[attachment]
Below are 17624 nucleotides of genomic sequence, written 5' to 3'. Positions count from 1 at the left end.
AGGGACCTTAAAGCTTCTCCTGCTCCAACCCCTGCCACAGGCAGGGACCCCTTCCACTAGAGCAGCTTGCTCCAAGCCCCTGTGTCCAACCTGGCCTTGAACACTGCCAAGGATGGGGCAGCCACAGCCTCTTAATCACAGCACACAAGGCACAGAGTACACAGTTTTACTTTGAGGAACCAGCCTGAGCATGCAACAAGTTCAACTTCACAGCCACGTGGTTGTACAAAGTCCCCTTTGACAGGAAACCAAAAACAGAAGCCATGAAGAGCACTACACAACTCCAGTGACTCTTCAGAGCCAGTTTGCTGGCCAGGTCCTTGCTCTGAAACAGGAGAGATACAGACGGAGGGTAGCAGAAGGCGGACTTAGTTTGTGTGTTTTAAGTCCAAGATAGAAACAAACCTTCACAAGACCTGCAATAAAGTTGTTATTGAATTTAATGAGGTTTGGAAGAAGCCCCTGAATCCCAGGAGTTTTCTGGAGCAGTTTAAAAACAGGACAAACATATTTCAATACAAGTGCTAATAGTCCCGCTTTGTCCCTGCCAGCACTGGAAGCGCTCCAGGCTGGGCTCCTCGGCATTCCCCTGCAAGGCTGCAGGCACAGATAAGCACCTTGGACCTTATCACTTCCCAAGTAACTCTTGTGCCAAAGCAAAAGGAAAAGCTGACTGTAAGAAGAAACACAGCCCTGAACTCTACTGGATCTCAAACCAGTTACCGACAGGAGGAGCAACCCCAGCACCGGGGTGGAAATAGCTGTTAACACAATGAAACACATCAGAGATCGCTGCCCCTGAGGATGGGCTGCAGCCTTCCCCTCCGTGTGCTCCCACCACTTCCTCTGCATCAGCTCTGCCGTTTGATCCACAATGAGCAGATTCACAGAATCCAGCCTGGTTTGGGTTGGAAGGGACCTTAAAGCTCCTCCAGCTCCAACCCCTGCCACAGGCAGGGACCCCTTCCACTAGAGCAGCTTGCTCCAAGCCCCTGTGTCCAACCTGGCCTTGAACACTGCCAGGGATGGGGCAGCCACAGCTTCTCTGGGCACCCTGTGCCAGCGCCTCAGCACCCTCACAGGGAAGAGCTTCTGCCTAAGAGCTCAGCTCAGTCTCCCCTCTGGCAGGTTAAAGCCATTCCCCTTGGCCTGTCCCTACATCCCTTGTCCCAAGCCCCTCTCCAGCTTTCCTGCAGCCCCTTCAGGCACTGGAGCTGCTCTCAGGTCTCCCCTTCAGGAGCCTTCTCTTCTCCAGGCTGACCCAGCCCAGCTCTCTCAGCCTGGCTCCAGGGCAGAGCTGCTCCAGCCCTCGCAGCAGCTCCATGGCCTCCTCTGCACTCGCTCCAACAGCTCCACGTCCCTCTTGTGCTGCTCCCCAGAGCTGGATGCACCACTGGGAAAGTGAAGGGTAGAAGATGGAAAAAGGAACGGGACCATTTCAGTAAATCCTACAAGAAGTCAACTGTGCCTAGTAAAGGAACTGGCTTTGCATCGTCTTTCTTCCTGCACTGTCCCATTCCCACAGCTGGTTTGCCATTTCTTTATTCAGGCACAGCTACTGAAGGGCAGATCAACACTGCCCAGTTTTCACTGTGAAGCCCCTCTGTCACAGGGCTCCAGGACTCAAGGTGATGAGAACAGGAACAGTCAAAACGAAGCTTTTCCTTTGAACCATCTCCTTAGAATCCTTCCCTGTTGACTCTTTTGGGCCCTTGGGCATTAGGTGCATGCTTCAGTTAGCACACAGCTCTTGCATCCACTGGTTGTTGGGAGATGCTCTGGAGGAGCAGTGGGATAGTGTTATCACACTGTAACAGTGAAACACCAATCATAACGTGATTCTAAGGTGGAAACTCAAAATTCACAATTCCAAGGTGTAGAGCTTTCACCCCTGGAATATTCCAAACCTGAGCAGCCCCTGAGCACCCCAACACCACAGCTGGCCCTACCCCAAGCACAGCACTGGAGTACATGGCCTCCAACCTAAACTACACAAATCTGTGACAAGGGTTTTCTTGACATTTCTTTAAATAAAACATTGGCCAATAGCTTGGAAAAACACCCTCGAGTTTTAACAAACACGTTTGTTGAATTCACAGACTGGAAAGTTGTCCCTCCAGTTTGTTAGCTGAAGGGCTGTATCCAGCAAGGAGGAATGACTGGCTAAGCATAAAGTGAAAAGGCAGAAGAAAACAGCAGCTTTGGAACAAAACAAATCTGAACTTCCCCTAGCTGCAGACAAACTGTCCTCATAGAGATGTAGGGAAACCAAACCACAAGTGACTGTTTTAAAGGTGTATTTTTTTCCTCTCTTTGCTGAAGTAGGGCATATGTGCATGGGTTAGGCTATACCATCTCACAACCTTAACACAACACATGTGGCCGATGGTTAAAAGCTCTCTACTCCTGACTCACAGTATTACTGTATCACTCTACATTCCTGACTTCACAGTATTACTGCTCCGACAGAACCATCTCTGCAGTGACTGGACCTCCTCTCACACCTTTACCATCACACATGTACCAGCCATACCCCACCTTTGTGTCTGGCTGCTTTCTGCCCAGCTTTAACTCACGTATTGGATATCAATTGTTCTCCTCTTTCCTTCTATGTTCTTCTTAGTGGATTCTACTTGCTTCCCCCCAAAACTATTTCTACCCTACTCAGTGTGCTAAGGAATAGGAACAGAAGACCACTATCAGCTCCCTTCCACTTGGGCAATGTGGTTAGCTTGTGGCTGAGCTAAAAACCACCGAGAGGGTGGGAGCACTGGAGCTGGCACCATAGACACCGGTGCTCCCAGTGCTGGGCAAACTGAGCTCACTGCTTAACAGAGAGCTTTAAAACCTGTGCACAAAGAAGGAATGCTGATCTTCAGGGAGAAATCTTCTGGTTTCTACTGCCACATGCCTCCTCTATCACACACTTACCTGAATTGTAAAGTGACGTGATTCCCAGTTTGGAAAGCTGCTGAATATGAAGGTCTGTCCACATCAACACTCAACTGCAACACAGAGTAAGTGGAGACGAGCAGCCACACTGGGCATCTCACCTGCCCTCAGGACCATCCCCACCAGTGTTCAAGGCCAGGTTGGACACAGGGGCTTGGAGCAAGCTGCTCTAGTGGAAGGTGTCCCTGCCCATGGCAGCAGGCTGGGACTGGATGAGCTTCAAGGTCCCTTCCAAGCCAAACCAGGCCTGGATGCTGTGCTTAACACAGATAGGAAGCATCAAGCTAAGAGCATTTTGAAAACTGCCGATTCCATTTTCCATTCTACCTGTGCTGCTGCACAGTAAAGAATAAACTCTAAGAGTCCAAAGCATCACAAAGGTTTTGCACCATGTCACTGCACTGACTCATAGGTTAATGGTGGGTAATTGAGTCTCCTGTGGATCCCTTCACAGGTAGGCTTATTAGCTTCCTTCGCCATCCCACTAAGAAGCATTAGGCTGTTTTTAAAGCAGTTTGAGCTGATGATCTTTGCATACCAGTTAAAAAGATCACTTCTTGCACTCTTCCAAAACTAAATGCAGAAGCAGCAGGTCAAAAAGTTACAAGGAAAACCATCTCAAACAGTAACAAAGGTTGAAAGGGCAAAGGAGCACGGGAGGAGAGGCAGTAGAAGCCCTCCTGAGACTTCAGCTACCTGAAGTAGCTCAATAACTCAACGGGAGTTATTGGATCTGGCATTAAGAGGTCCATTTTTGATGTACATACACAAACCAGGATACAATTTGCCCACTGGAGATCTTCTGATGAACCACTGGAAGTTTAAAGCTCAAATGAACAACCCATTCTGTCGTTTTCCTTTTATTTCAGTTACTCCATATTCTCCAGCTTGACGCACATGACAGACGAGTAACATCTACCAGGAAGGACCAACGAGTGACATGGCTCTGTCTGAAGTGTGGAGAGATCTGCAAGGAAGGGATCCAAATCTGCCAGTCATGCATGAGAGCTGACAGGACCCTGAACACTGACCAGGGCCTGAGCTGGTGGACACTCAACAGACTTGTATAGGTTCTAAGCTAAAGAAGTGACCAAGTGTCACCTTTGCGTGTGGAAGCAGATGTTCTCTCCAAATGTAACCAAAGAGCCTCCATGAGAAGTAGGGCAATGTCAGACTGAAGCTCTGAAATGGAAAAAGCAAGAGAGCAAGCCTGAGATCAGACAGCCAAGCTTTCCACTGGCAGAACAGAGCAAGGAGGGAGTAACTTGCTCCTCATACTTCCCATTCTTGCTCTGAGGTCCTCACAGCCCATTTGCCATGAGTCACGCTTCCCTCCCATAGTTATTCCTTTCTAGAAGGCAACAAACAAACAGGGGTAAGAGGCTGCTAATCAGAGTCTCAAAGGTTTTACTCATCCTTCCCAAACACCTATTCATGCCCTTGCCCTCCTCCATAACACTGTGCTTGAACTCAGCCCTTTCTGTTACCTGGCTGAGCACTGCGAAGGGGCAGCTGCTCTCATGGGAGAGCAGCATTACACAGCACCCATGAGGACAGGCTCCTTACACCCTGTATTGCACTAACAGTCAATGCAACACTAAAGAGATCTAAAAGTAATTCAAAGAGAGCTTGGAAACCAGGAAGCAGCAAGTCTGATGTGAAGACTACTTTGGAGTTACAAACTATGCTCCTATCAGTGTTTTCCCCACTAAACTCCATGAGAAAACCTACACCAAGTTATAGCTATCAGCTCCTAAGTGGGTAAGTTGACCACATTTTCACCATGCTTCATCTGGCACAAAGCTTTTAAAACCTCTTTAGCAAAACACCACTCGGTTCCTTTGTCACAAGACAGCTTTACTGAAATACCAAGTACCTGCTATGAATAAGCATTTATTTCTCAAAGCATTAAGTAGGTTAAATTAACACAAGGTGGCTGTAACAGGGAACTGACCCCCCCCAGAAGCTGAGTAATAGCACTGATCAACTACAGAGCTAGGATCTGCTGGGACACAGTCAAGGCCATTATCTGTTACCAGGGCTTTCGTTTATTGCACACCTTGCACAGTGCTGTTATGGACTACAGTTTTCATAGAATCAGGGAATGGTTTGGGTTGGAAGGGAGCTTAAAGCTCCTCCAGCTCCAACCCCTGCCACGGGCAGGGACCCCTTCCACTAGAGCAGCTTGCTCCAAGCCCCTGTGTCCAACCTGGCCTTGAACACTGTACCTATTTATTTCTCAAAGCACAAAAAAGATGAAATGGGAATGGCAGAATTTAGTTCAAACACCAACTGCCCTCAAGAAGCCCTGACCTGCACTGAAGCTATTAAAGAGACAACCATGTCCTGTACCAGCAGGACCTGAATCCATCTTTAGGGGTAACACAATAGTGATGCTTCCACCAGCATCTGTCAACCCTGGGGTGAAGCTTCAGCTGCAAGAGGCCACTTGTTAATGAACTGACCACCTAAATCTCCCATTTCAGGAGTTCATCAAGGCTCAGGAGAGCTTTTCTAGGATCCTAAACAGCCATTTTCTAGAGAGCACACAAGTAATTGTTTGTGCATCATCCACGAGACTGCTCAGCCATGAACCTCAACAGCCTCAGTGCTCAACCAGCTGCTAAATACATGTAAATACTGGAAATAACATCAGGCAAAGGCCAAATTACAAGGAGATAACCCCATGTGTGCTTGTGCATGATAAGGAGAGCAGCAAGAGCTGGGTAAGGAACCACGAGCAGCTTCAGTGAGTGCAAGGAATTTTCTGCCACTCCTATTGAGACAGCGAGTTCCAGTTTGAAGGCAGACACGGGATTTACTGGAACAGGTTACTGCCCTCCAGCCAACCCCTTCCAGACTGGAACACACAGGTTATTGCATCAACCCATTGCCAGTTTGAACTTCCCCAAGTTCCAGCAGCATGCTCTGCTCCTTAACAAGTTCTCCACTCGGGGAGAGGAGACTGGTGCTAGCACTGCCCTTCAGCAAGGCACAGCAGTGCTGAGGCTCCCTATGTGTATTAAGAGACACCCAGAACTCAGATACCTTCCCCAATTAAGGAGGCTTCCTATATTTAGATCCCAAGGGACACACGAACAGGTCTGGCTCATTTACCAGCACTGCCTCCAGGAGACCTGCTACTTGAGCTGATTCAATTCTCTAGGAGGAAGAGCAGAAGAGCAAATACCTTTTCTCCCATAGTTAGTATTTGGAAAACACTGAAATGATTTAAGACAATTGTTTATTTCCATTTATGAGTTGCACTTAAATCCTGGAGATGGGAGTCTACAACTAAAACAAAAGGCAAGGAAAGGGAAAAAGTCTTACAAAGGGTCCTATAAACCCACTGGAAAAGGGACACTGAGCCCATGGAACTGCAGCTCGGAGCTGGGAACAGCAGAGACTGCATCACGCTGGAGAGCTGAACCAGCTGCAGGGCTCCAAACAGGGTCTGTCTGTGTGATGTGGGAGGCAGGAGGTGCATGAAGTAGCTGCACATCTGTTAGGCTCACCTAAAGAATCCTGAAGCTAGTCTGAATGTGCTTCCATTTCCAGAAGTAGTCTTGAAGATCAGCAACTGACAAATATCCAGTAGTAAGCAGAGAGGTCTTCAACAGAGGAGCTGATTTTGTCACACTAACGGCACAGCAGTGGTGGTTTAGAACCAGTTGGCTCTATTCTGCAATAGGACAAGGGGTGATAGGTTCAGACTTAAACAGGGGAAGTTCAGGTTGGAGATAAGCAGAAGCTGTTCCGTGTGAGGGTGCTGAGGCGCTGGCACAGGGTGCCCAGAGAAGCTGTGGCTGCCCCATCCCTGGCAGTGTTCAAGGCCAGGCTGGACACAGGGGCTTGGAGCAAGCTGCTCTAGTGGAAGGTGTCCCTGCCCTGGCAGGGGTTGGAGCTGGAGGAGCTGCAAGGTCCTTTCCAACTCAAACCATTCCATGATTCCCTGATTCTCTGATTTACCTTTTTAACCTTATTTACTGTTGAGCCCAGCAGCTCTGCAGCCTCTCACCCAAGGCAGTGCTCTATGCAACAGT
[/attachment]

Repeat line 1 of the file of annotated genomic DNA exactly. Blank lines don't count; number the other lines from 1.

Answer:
Below are 17624 nucleotides of genomic sequence, written 5' to 3'. Positions count from 1 at the left end.